Taos mathematical knowledge has an extraordinary combination of breadth and depth: he can write confidently and authoritatively on topics as diverse as partial differential equations, analytic number theory, the geometry of 3-manifolds, nonstandard analysis, group theory, model theory, quantum mechanics, probability, ergodic theory, combinatorics, harmonic analysis, image processing, functional analysis, and many others. Some of these are areas to which he has made fundamental contributions. Others are areas that he appears to understand at the deep intuitive level of an expert despite officially not working in those areas. How he does all this, as well as writing papers and books at a prodigious rate, is a complete mystery. It has been said that David Hilbert was the last person to know all of mathematics, but it is not easy to find gaps in Taos knowledge, and if you do then you may well find that the gaps have been filled a year later.

Tao has won numerous honours and awards over the years.

He is a Fellow of the Royal Society, the Australian Academy of Science Corresponding Member, the National Academy of Sciences Foreign member, the American Academy of Arts and Sciences, and the American Mathematical Society. In 2006 he received the Fields Medal "for his contributions to partial differential equations, combinatorics, harmonic analysis and additive number theory", and was also awarded the MacArthur Fellowship. He has been featured in The New York Times, CNN, USA Today, Popular Science, and many other media outlets.

As of 2019, Tao has published nearly 350 research papers and 17 books. He has an Erdos number of 2.

In 2018, Tao proved bounding the de Bruijn–Newman constant. In 2019, Tao proved for the Collatz Conjecture using probability that almost all Collatz orbits attain almost bounded values.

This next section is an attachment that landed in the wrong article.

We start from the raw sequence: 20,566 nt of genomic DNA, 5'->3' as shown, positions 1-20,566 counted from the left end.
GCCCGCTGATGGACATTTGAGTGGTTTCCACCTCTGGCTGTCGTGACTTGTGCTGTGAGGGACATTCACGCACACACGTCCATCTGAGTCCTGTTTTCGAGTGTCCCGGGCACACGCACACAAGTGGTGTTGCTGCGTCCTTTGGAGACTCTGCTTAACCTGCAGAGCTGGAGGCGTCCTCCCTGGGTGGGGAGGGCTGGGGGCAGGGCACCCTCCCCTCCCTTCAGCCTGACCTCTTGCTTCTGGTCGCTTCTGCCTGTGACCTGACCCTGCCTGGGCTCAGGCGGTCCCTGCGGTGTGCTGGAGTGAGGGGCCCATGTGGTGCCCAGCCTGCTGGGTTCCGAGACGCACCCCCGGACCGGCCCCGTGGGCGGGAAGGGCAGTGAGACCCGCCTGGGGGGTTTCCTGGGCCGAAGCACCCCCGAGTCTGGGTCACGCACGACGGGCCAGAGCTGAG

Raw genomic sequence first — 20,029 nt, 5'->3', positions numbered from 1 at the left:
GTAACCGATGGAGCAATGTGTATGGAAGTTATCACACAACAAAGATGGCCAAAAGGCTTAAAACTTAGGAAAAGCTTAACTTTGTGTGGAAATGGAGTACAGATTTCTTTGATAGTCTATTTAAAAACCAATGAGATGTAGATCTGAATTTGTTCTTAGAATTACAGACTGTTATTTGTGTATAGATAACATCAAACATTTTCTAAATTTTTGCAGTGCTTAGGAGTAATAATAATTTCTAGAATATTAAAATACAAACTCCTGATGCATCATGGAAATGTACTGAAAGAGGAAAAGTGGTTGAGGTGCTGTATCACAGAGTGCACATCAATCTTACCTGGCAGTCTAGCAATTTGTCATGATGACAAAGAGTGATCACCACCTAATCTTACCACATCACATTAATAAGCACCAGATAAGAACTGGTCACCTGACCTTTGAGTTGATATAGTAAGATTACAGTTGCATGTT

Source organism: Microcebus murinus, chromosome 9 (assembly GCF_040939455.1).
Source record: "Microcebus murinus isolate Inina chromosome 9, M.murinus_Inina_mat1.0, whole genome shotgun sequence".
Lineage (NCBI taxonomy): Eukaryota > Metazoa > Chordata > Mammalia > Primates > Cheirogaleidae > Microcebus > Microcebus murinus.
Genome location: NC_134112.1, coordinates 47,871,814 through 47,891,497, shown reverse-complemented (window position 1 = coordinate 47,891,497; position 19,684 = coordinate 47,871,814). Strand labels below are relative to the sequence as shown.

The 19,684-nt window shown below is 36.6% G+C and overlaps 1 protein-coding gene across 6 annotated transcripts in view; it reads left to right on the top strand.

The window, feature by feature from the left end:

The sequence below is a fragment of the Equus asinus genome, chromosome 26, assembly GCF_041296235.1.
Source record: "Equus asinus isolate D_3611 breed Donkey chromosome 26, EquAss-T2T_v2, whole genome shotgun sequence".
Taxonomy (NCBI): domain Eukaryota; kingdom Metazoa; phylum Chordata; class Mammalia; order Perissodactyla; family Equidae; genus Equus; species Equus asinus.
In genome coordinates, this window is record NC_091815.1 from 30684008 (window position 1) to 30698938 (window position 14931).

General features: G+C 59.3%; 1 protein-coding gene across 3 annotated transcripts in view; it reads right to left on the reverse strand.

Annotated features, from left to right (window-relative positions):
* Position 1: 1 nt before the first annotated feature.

3. Green–Tao theorem and compressed sensing

In 2004, Ben Green and Tao released a preprint proving what is now known as the Green–Tao theorem. This theorem states that there are arbitrarily long arithmetic progressions of prime numbers. The New York Times described it this way:

In 2004, Dr. Tao, along with Ben Green, a mathematician now at the University of Cambridge in England, solved a problem related to the Twin Prime Conjecture by looking at prime number progressions - series of numbers equally spaced. Dr. Tao and Dr. Green proved that it is always possible to find, somewhere in the infinity of integers, a progression of prime numbers of equal spacing and any length.

For this and other work Tao was awarded the Australian Mathematical Society Medal of 2004. He was awarded a Fields Medal in August 2006 at the 25th International Congress of Mathematicians in Madrid. He was the first Australian, the first UCLA faculty member, and one of the youngest mathematicians to receive the award.

An article by New Scientist writes of his ability:

Such is Taos reputation that mathematicians now compete to interest him in their problems, and he is becoming a kind of Mr Fix-it for frustrated researchers. "If youre stuck on a problem, then one way out is to interest Terence Tao," says Charles Fefferman.

Tao was a finalist to become Australian of the Year in 2007. He is a corresponding member of the Australian Academy of Science, and in 2007 was elected as a Fellow of the Royal Society. In the same year Tao also published Taos inequality, an extension to the Szemeredi regularity lemma in the field of information theory.

In April 2008, Tao received the Alan T. Waterman Award, which recognizes an early career scientist for outstanding contributions in their field. In addition to a medal, Waterman awardees also receive a $500.000 grant for advanced research.

In December 2008, he was named the Lars Onsager lecturer of 2008, for "his combination of mathematical depth, width and volume in a manner unprecedented in contemporary mathematics". He was presented the Onsager Medal, and held his Lars Onsager lecture entitled "Structure and randomness in the prime numbers" at NTNU, Norway.

Tao was also elected a Fellow of the American Academy of Arts and Sciences in 2009.

In 2010, he received the King Faisal International Prize jointly with Enrico Bombieri. Also in 2010, he was awarded the Nemmers Prize in Mathematics and the Polya Prize SIAM jointly with Emmanuel Candes for their work on Compressed Sensing.